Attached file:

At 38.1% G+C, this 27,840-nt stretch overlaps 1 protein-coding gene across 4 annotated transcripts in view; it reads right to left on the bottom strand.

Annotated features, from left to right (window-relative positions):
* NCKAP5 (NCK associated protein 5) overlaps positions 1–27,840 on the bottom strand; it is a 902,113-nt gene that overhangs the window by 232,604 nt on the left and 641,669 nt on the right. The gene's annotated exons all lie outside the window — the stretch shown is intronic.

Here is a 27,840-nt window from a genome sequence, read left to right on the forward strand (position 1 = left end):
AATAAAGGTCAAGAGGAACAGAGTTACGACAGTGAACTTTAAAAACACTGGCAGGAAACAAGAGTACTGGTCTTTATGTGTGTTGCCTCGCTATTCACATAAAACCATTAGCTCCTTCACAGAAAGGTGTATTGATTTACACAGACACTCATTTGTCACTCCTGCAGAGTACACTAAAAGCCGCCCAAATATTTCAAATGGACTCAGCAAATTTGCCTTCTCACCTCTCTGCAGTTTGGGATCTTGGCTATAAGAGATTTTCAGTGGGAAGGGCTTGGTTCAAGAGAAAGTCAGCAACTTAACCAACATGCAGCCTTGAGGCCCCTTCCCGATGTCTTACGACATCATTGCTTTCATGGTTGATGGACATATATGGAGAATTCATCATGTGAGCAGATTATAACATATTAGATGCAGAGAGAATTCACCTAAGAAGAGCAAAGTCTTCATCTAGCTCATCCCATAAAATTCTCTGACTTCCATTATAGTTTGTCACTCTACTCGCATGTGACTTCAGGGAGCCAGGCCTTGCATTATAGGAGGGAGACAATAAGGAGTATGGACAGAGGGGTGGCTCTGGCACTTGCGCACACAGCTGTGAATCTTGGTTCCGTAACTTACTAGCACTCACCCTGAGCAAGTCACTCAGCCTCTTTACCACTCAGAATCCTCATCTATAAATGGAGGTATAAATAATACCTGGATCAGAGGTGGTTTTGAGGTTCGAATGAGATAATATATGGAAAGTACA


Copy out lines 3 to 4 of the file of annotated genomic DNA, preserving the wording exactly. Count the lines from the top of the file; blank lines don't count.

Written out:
* NCKAP5 (NCK associated protein 5) overlaps positions 1–27,840 on the bottom strand; it is a 902,113-nt gene that overhangs the window by 232,604 nt on the left and 641,669 nt on the right. The gene's annotated exons all lie outside the window — the stretch shown is intronic.

Here is a 27,840-nt window from a genome sequence, read left to right on the forward strand (position 1 = left end):